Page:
I don’t own any of Mr. Keller’s esteemed cookbooks, so I harnessed the power of the internet to find some of his dessert recipes that wouldn’t require a lot of time, far in advance or last minute preparation, or a laundry list of ingredients. Enter dark chocolate mousse and vanilla bean sugar cookies from his book, Bouchon. If my dinner club friends read the recipes, I think I’m going to lose a lot of street cred when they realize just how easy it was to make these sweets.

The beauty of both recipes is they can be made the night before. (No one has to know this, though.) In fact, the mousse needs to refrigerate for at least eight hours and the sugar cookie dough needs to be refrigerated for a few hours until it is firm enough to slice. So, since you really do need to make them somewhat in advance, why not make them the night before and spend the day of the party focusing instead on your outfit?

If you’re worried that people will think you just threw something together last minute or didn’t try too hard, do what I did and up the presentation factor. Remember, packaging sells the product. I bought cute little four ounce Bell glass jars and put the mousse in the jars for individual servings. I then plated the jars on antique plates from my grandmother and placed a couple of the sugar cookies alongside. It brought out the rustic, yet sophisticated, theme that is present in much of Keller’s cooking and at his restaurants and bakeries.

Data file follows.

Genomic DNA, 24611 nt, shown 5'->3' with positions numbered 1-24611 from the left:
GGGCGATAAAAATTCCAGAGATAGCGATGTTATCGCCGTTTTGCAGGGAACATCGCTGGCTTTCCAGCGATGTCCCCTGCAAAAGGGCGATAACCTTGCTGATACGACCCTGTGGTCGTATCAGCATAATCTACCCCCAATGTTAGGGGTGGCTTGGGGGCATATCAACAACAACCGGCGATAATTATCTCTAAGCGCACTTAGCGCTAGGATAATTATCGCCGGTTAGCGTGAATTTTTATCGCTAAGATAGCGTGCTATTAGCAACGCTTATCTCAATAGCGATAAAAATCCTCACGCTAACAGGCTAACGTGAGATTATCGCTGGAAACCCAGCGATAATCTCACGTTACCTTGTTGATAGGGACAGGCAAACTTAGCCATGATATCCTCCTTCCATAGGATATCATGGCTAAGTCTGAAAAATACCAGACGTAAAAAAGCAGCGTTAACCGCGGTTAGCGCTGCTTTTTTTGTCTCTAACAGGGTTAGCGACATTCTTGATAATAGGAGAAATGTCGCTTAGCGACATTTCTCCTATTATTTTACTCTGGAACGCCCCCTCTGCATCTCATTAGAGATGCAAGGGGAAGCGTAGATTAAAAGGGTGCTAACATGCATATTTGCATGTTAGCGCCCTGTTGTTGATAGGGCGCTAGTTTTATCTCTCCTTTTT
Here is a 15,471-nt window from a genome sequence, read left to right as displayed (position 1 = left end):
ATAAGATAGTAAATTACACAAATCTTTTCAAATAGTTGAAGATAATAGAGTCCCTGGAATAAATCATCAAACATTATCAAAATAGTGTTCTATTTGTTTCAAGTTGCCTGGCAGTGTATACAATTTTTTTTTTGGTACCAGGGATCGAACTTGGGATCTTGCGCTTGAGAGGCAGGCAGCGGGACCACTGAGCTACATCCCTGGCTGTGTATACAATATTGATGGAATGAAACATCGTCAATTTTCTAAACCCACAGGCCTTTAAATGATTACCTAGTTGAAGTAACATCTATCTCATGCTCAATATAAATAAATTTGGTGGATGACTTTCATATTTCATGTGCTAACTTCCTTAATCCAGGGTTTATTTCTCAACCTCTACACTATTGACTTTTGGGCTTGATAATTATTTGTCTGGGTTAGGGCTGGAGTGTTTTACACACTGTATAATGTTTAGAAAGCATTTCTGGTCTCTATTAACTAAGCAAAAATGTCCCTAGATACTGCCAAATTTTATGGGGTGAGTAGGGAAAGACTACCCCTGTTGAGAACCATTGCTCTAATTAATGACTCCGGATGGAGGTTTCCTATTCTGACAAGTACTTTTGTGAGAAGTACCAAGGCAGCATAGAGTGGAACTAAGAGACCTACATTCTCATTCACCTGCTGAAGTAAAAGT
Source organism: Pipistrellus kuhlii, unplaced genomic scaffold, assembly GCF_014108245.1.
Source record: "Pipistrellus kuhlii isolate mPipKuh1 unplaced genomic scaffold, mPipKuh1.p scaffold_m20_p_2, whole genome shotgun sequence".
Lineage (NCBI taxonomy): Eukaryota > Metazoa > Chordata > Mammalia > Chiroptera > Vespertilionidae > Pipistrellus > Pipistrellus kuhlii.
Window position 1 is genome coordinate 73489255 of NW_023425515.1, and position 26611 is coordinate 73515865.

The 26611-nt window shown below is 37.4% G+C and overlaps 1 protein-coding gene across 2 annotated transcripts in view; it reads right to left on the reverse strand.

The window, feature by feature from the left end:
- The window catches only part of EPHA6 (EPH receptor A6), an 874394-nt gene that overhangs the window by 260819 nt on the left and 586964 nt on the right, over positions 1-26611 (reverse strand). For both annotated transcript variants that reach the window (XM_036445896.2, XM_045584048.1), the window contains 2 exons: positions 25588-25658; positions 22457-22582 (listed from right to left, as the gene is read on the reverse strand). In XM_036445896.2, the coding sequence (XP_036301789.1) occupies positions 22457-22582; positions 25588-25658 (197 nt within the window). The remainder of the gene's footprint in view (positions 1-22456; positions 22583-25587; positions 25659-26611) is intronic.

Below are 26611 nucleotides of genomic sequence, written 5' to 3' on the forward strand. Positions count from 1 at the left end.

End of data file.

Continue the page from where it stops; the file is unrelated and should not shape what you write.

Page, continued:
All in all, the two together made for the perfect dessert for the perfect ending to a fabulous meal with great friends. Because life shouldn’t be complicated.

When Life Gives You a Hurricane

Make cookies, I say! Yes, of course, first make all the necessary arrangements, take all the necessary precautions, heed the advice of public safety officials. But after that, while you’re sitting around, tapping your fingers, waiting for Mother Nature to descend, get out your cookie ingredients, people. That’s what I did anyway.

I find that there’s something comforting about having a warm oven, a little jazz music playing and getting my fingers all doughy and sticky and flour-y when inclement weather is imminent. Mother Nature is saying, “slow down, do something soul satisfying.” At least that’s what I heard.

Looking for inspiration, I turned to smitten kitchen, which was a brilliant idea, really, as this site has loads of interesting and unique cookie recipes. I was looking for three or four recipes because I was in a baking mood, but I also wanted to make enough cookies to give to neighbors to munch on while they weather the storm. About 6 hours, 13 and 1/2 dozen (164, to be exact) cookies and five deliveries later, mission accomplished. Oh, I think the plumber who came by this morning to fix the sump pump was happy, too, when I handed him a baggie full of about a dozen as he was leaving.